Plant, mushroom and algae poisons/toxins

Plant poisons/toxins

Plant toxins induced food poisoning has been thoroughly documented for decades. The majority of plant species in the world are not edible, largely owing to the existence of toxins they produce. Other than physical defense like thorns, spines and prickles, living plants also produce chemical compounds, secondary metabolites, which function as plant toxins. These toxins are produced naturally to defend against consumption by predators, for instance, human, herbivores, insects or microorganisms. Over the millennia, through the process of natural selection, plants have evolved the means to produce a vast and complicated array of chemical compounds, from small organic molecules to large peptides and proteins, that are deposited in various parts of plant, such as stem, leaves, flower sap, root or plant oil.

 

The classes of plant toxin include pyrrolizidine alkaloids (Asteraceae, Fabaceae, Boraginaceae); cyanogenic glycosides (cassava, sorghum, stone fruits, bamboo roots, almonds); glucosinolates (cruciferous vegetables, rapeseed, mustard, horseradish); isothiocyanates (cruciferous vegetables like broccoli, cabbage, cauliflower); lectins (kidney beans); glycoalkaloid (tomatoes, potatoes, eggplants) and furanocoumarins (parsnips, celery roots, citrus plants). These toxins are responsible for causing most of the food poisoning that often lead to victim experiencing negative effects ranging from allergic reactions to gastrointestinal disorders such as severe stomachache and diarrhea. Apart from that, consumption of plant toxins can result in long-term health consequences (effects on immune, nervous and reproductive system and cancer). Also, plant toxins that are of extreme potency can result in death of the poisoned victim (i.e. leaves of tobacco plant constitute alkaloids toxin, nicotine and anabasine).

Food poisoning normally occurs upon ingested inedible plant that contains heat-resistant potent toxins, or edible plant that did not undergo proper processing or cooking. Hence, an advanced processing technique is needed to detoxify and destroy plant toxins in plants before eating or used as medical herd. WHO, in collaboration with FAO, are monitoring the food supplies to ensure the level of plant toxins are kept at bare minimum.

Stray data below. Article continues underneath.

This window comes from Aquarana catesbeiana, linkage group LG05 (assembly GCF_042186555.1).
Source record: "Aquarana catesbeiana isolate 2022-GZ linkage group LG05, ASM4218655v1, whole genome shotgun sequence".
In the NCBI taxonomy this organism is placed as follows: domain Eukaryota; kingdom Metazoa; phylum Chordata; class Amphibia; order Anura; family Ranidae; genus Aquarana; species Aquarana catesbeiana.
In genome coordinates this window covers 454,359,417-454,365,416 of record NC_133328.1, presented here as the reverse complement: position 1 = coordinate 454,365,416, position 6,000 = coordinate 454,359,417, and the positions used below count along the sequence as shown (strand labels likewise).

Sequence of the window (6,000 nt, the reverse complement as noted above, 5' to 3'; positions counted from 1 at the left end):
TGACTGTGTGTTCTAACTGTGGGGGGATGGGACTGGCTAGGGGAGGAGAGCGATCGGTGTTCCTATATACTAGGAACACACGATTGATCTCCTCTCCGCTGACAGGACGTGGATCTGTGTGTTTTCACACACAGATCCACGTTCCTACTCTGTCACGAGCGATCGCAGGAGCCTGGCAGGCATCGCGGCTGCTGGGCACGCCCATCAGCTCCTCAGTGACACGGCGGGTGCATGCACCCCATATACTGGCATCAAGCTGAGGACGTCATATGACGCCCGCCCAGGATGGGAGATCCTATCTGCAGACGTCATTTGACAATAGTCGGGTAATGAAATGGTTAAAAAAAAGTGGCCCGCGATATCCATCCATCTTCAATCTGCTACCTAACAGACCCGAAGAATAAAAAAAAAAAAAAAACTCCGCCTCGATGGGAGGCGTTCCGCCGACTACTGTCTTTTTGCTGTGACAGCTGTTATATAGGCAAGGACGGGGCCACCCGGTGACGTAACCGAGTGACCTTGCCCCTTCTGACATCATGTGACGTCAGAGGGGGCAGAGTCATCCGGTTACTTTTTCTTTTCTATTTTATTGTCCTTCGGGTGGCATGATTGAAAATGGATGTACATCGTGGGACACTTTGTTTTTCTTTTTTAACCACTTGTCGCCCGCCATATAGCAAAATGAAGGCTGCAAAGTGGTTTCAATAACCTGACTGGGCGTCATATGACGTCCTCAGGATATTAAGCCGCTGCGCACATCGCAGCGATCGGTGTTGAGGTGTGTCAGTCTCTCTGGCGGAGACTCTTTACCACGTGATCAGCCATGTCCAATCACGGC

Mushroom poisons/toxins

Food poisoning caused by consumption of poisonous mushroom is termed as mushroom poisoning. Together with plants, mushrooms have developed their own self-defense mechanism as a result of million years’ worth of evolution. There are thousands of mushroom species, of which, 100 of them can cause symptoms upon swallowed by humans, and only about 15-20 mushroom species are potentially lethal when ingested.

 

The toxins that produced naturally by the fungi themselves are used against other organisms to shield their fruit bodies from being consumed before they can sporulate. Most poisonous mushrooms cannot be detoxified by cooking, canning, freezing, or any other means of processing. Thus, the only means to reduce the chances of mushroom poisoning is to avoid eating any wild mushrooms, unless it is identified as non-poisonous.
The toxins produced by mushrooms are amatoxin (death cap, destroying angel, autumn skullcap, fool’s mushroom); hydrazines (false morel); orellanine (sorrel webcap mushroom); ibotenic acid and muscimol (fly agaric, panthercap); muscarine (Inocybe, Clitocybe); and psilocybin (Psilocybe, Panaeolus, Copelandia, Gymnopilus, Conocybe, Pluteus). Mushroom poisoning often lead to vomiting, diarrhea, confusion, visual disturbances, salivation, and hallucinations in victim. In severe cases, kidney failure may result and leads to death several weeks post-poisoning. Mushroom poisoning poses a real cause for concern in veterinary clinical toxicology because of the high mortality rate. Most of the mushroom poisoning cases occurred due to misidentification of the poisonous mushrooms by an amateur mushroom hunter. Hence, not only FAO/WHO are working on evaluating the health risk from natural toxins in food, North American Mycological Association are encouraging people to assist in the identification of mushrooms by reporting animal mushroom poisonings case.